Circe the Temptress by Charles Hermans, 1881
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Circe the Temptress by Charles Hermans, 1881
A kylix (wine cup) with a representation of Tecmessa covering the body of the dead Ajax, attributed to the Brygos Painter , from Greece, Athens, about 490 B.C. now at the Getty Museum.
Mythology Meme - Six Nymphs/Muses: Calypso [2/6]
"One of Oceanides sea nymphs, Calypso was the daughter of the Titan god Atlas and her mother was Tethys. Her name is related to the Greek word καλύπτω, which means “to conceal” and she symbolized the forces that divert men from their goals. She detained the hero Odysseus for many years during his wanderings after the fall of Troy."
Tecmessa, from Sophocle’s Ajax, (translation: E.F Watling, editor: Betty Radice)
Tecmessa’s reasonable and relatable monologue is backed here by the Chorus.
CHORUS: O Ajax, can you not pity her, as I do? Can you not say she is right?
Take note however, that choruses are almost always a “disempowered” group of people (young women, prisoners of war, the elderly, subjects of heroes). This was done when the chorus should not be physically or morally able by narrative to thwart or aid the tragic heroes in their decisions by ways of physical force or political power.
Tragic heroes have a destiny that is out of place with human moderation and exceeds human scale. Tecmessa here starts with the theme of a grieving family- a very human subject. The little son that will lose the protection of the father, the consort that will face harassment, the parents, whose joy in being survived by their son will be lost.
These are valid reasons for grief within a family in ancient thought and the chorus repeats and expands the theme of Ajax’s grieving family in the next στάσιμο (the choral part). The heroic temper always has grave consequences in the lives of the non-heroes.
Perhaps in Tecmessa’s monologue we can see echoes of the institution of “παλλακεία” (concubinage), which we will discuss at a later point. Tecmessa and Ajax live together as husband and wife, but they are not bound by marriage. Should Ajax die without making arrangements for her and their son’s safety nothing protects them from mistreatment. And there is no one to demand reparations on their part if harm is done to them.
A woman who would agree to become a concubine in ancient Athens, would usually be a free woman with no dowry, a woman with no relatives and no means to support herself. Being a παλλακίς would protect her from harassment by law, but it is safe to assume that should the man who supported her died without making arrangements for her and their family that she would find herself in dire circumstances.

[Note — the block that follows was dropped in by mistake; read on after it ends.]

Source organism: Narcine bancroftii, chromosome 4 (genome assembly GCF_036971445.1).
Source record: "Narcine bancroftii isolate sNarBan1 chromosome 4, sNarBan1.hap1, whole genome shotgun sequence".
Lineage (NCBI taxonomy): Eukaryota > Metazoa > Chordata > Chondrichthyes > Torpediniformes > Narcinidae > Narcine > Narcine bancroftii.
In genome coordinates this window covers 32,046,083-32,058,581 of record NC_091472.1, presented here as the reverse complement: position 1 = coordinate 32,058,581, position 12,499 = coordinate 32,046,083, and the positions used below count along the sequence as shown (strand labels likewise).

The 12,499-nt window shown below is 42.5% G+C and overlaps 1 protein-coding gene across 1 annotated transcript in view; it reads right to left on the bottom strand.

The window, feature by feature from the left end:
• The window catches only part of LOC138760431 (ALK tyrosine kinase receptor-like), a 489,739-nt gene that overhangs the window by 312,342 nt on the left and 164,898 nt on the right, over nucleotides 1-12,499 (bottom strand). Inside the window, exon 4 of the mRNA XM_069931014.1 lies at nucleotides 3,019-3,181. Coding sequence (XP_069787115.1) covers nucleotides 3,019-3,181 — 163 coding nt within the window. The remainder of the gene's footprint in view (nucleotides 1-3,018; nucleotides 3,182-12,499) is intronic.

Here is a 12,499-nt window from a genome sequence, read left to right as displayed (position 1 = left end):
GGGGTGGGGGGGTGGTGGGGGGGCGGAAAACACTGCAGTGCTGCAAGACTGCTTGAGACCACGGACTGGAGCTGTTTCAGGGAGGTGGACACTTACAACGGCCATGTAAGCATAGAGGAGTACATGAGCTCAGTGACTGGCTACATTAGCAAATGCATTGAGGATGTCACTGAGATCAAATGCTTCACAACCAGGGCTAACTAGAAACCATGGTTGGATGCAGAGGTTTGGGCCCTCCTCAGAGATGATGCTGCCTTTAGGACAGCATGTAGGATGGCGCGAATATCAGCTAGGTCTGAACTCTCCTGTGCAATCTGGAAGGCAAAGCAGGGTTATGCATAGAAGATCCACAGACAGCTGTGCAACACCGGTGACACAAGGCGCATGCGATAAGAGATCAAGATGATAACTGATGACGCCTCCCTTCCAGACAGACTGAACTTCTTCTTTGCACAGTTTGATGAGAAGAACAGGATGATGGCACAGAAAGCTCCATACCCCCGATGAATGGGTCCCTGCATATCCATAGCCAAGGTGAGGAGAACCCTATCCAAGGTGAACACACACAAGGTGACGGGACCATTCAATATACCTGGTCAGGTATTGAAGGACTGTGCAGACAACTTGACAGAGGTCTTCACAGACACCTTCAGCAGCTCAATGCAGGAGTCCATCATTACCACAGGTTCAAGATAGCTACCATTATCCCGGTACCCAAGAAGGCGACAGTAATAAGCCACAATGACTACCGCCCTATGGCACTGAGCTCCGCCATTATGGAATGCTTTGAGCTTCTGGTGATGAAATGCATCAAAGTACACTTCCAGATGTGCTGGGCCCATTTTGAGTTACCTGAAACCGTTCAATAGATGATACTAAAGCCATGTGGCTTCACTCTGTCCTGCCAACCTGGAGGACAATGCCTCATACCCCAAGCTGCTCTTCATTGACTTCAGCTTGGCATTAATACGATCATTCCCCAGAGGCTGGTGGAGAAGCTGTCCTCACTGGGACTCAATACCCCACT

Tecmessa’s last appeal to Ajax is to his impeccable, noble character. And it seems to be the only thing that finally resonates with him.
Athena with her (and my) two favourite heroes in the Trojan War (from the Greek side, of course): Diomedes and Odysseus
I love how badass they are, each one on their own way :P
MYTHIC POETRY series:
It was my love that did us both to death. [“Electra on Azalea Path” — Sylvia Plath]
"The Sirens had the top halves of women and the bottom halves of birds and they were said to sit on their island and sing so beautifully that anybody who heard them would jump overboard and then they would eat these men - they were always men who did this. Ulysses was said to have been the only person who ever actually heard the siren song because he made his sailors stuff their ears with wax and he had them tie him to the mast so he wouldn’t jump overboard. But he never told what it was they actually sang therefore nobody has ever known. So this is what they did really sing." [✿]
Seeing Helen ascend the ramparts, they spoke soft winged words to each other: ‘Small wonder that Trojans and bronze-greaved Greeks have suffered for such a woman, she is so like an immortal goddess.’
Aishwarya Rai as Helen of Troy (for Christa)
Ovule-rimming avon dale,
Winds are wafting; northeast gale.
Salient measures, metric sail,
Sun on masts, as sirens wail.
Hair obsidian, touched with red,
Lips are Clytemnestra-fed,
Bound upon the figurehead,
Gods are conscious; gods are dead.
Strong-born worth an ocean-pass
Drain this blessing, weary lass.
Bail your body, sheathe your sass;
Harpy-chorus — morning mass.
Iphigene, your soul had price:
Dagger-tears on oath-bound eyes.
Tearing timeless, rivers rise,
Breathing stops — tempest dies.